Using Thrift with Go

Thrift supports Go 1.7+

In following Go conventions, we recommend you use the ‘go’ tool to install Thrift for go.

$ go get github.com/apache/thrift/lib/go/thrift/...

Will retrieve and install the most recent version of the package.

A note about optional fields

The thrift-to-Go compiler tries to represent thrift IDL structs as Go structs. We must be able to distinguish between optional fields that are set to their default value and optional values which are actually unset, so the generated code represents optional fields via pointers.

This is generally intuitive and works well much of the time, but Go does not have a syntax for creating a pointer to a constant in a single expression. That is, given a struct like

struct SomeIDLType {
	OptionalField *int32
}

, the following will not compile:

x := &SomeIDLType{
	OptionalField: &(3),
}

(Nor is there any other syntax that’s built in to the language)

As such, we provide some helpers that do just this under lib/go/thrift/. E.g.,

x := &SomeIDLType{
	OptionalField: thrift.Int32Ptr(3),
}

And so on. The code generator also creates analogous helpers for user-defined typedefs and enums.

Adding custom tags to generated Thrift structs

You can add tags to the auto-generated thrift structs using the following format:

struct foo {
  1: required string Bar (go.tag = "some_tag:\"some_tag_value\"")
}

which will generate:

type Foo struct {
  Bar string `thrift:"bar,1,required" some_tag:"some_tag_value"`
}

A note about server handler implementations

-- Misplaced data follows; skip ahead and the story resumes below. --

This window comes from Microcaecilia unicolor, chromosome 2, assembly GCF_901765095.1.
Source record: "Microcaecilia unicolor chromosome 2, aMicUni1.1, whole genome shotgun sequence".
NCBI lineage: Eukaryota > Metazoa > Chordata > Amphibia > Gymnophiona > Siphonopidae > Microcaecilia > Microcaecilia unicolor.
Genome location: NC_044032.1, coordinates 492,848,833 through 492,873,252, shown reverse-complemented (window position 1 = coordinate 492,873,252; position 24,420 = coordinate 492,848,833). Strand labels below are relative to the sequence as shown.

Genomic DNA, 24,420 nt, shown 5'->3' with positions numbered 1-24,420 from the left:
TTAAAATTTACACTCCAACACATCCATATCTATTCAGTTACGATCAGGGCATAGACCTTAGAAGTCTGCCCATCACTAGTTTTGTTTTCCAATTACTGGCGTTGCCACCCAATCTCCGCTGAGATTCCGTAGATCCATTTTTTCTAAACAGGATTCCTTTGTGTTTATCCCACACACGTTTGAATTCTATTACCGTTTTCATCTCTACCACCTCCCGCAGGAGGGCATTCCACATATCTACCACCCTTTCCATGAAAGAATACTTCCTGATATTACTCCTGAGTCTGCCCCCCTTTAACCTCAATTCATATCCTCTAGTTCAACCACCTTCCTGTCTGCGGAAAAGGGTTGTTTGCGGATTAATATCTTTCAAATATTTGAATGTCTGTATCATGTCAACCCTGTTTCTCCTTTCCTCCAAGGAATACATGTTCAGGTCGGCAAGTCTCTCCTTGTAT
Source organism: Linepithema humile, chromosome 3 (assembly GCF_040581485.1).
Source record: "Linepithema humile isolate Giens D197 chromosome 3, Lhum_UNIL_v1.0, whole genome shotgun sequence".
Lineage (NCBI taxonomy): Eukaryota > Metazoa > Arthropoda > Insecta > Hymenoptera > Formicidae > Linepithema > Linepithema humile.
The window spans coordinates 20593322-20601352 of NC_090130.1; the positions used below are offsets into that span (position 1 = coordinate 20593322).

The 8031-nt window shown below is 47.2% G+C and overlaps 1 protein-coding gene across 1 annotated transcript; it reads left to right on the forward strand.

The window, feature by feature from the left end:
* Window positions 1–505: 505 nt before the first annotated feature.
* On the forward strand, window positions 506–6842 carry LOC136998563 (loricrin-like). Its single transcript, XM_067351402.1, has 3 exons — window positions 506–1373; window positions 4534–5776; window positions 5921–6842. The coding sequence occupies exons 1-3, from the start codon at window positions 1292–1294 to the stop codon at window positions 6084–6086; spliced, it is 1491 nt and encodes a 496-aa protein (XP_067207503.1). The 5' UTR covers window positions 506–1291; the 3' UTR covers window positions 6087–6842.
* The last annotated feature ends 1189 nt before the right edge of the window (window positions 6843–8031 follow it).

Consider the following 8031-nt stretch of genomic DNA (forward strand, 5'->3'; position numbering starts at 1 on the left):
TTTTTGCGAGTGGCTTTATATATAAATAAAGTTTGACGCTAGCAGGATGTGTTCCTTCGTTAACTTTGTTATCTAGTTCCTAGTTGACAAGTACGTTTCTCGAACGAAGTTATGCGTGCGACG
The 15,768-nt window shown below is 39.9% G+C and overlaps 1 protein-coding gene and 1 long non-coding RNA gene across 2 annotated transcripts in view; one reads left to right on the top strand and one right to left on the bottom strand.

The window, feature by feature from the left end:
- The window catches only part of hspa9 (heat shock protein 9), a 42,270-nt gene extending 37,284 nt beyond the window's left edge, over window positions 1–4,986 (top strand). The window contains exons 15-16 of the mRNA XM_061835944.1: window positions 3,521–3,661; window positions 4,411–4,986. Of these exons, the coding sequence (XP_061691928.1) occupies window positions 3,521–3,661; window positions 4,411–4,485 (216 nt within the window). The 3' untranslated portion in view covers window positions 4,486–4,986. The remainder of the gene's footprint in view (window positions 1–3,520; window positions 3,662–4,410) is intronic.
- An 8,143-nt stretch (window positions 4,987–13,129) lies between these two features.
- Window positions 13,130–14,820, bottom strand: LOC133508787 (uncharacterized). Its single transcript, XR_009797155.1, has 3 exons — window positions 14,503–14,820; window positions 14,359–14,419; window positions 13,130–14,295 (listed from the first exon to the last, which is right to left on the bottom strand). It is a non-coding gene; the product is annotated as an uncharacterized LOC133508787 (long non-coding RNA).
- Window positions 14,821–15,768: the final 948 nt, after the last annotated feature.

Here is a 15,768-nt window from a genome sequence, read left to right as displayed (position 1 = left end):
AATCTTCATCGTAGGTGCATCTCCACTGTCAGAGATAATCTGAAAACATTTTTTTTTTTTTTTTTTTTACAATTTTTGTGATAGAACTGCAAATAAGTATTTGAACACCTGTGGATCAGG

The context object passed into the server handler function will be canceled when the client closes the connection (this is a best effort check, not a guarantee – there’s no guarantee that the context object is always canceled when client closes the connection, but when it’s canceled you can always assume the client closed the connection). When implementing Go Thrift server, you can take advantage of that to abandon requests that’s no longer needed:

func MyEndpoint(ctx context.Context, req *thriftRequestType) (*thriftResponseType, error) {
    ...
    if ctx.Err() == context.Canceled {
        return nil, thrift.ErrAbandonRequest
    }
    ...
}

This feature would add roughly 1 millisecond of latency overhead to the server handlers (along with roughly 2 goroutines per request). If that is unacceptable, it can be disabled by having this line early in your main function:

thrift.ServerConnectivityCheckInterval = 0

Please be advised that due to a Go runtime bug, currently if this interval is set to a value too low (for example, 1ms), it might cause excessive cpu overhead.

This feature is also only enabled on non-oneway endpoints.